Depression tops the list of health-related productivity costs in the workplace. That was the finding in a medical study shortly after the economy tanked in the 2008 recession, and it’s no different now.
The annual cost of depression is estimated at $44 billion in lost productivity to American companies according to the National Institute of Mental Health. The accelerated pace of work due to expanding technology can feed stress and anxiety in the workplace, but depression is a different animal. It’s a clinical diagnosis “with specific criteria, which severely impact a person’s ability to function.” It can thwart an employees’ ability to concentrate, be effective and stay healthy enough to hold down a job.
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“Some companies will only tune into the effects of these strains when they experience negative outcomes like losing a customer or losing key talent,” says Clare Miller, Director of the Partnership for Workplace Mental Health, a program of the American Psychiatric Foundation.
Companies that measure engagement and morale, Miller says, will be more likely to identify this “pain” earlier, and take steps to intervene. “My sense is that companies are intuitively concerned about this “new normal” and the long-term impact of unsustainable pace.”
In a joint project, The Partnership for Workplace Mental Health and Employers Health, an Ohio-based employer coalition, are designing a new workplace human resources toolkit. It will help employees identify warning signs of depression, and help decrease the stigma associated with depression.
“Many employers understand the tremendous human and financial burden of depression, but the big challenge is getting people to reach out for help,” says Miller.
Getting messages across to employees that help is available, is the first step. Such communication is a crucial part of workplace culture in a competitive global marketplace, says Fran Melmed of Context Communication Consulting. She specializes in workplace health communications, and is well aware of the challenge.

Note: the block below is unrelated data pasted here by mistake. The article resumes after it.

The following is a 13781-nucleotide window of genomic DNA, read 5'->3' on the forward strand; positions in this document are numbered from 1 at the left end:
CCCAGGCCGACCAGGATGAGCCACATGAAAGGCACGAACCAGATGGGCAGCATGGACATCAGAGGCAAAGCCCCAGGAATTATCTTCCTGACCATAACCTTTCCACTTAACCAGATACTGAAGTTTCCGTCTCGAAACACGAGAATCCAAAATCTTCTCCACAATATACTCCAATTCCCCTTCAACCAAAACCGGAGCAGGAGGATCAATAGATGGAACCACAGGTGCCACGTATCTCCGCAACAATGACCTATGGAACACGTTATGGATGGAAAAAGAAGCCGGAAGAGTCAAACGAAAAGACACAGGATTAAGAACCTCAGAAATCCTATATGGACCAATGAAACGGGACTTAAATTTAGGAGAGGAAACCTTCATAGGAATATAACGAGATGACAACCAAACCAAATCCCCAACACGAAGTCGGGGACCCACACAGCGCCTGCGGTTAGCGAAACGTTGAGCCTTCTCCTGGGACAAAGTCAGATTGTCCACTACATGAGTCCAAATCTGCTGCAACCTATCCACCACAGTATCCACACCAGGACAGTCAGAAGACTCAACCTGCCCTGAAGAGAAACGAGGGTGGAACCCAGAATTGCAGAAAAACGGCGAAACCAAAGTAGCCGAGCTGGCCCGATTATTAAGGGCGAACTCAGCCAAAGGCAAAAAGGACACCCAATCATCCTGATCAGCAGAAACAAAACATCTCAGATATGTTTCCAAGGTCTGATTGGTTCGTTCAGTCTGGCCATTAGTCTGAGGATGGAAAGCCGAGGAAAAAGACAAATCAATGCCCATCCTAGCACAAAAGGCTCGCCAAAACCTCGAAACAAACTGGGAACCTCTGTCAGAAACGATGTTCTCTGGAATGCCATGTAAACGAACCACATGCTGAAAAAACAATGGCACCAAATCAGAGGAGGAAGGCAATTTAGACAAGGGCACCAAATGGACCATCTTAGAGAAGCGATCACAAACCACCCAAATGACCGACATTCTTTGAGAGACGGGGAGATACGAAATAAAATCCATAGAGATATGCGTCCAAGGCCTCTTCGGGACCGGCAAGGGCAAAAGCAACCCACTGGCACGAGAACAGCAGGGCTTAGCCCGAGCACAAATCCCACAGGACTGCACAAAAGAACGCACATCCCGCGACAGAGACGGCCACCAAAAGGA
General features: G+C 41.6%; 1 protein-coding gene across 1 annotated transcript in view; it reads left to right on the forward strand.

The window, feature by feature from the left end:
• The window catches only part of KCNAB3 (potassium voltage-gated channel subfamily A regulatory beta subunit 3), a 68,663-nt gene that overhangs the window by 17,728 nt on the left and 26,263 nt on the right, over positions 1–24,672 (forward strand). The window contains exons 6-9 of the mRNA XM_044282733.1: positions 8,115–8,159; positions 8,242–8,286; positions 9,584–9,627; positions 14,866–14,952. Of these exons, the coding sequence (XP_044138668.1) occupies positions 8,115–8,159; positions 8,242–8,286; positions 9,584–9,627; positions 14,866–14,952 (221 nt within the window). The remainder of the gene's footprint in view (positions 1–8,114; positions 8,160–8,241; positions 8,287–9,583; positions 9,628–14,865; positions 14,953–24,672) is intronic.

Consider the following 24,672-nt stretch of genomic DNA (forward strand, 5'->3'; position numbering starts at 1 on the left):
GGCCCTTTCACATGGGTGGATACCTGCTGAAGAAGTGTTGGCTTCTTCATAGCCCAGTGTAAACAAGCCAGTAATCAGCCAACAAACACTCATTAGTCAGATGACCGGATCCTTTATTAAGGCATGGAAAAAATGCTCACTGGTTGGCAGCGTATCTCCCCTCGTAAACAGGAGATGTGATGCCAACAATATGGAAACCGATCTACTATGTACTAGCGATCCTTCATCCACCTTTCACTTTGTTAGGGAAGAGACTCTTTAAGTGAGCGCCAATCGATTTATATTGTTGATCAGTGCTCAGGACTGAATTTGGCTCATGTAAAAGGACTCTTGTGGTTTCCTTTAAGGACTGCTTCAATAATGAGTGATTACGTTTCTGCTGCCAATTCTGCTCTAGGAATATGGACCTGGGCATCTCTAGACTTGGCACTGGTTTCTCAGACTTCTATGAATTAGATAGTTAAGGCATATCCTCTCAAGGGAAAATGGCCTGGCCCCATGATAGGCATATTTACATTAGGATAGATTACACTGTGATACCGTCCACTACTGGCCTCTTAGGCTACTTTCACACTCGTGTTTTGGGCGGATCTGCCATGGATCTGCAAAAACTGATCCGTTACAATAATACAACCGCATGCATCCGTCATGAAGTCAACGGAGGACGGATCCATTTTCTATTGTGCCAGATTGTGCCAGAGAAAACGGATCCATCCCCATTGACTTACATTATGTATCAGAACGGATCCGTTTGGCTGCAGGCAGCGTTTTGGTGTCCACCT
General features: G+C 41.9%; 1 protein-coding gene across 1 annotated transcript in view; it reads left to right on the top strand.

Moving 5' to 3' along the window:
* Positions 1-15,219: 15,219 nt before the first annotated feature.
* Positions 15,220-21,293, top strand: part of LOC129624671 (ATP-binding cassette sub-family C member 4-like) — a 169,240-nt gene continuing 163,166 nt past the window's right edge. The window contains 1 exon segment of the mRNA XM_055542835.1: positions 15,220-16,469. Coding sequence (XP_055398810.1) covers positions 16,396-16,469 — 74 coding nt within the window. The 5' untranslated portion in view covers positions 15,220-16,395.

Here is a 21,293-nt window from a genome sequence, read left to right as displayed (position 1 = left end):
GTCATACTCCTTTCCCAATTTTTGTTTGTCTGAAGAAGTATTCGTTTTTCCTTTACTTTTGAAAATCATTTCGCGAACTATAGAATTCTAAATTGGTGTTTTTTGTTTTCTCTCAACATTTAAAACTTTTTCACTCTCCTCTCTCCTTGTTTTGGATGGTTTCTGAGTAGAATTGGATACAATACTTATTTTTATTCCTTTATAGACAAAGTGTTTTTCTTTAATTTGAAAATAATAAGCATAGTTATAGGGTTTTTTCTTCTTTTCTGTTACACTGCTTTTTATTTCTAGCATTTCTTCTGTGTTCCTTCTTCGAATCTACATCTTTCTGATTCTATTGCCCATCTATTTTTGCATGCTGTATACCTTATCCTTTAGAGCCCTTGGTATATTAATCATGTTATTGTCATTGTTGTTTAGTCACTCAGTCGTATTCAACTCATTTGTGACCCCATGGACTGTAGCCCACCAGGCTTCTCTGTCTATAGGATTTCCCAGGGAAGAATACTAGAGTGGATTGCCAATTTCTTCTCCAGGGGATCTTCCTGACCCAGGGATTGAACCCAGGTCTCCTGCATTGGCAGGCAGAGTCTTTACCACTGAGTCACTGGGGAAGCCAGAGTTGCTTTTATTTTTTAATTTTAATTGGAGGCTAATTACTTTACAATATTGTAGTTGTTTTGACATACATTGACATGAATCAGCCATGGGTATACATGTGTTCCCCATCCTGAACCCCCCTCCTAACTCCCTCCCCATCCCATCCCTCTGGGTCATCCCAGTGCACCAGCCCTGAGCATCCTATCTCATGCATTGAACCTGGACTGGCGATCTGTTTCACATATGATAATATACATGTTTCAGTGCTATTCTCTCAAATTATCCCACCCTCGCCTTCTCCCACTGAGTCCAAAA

“If you look at the stressors employees face, downsizings, job insecurity, economic insecurity, doing more with less, doing jobs we’re not fully trained for, etc.; emotional well-being doesn’t get the necessary attention it needs,” says Melmed.
Melmed says when depression or another emotional stress comes knocking at the door, employees might be unaware that the company offers professional and confidential counseling service.
“Building employees’ capability to make smart, healthy choices about their health and healthcare can only be accomplished by committing to on-going health communications,” says Melmed.
And on-going communications means implementing year-round strategies to help employees handle mental health, beyond the typical annual healthcare coverage review. With the “new normal” of an unsustainable pace in a global marketplace, Clare Miller, Director of the Partnership for Workplace Mental Health says, “there seems to be more openness to addressing stress and depression.”
Miller says there are two important fundamental reasons for companies for look at depression,”First and foremost is the human impact of this serious illness. Second is the huge financial impact of untreated (or poorly treated) depression.”
Due to the stigma of seeking help, Miller adds that it behooves companies to encourage help-seeking behavior. When workers finally seek help, she says, it’s generally in the eleventh hour, after a decade or more of delays.
Is employee depression on the radar of big business? Should it be?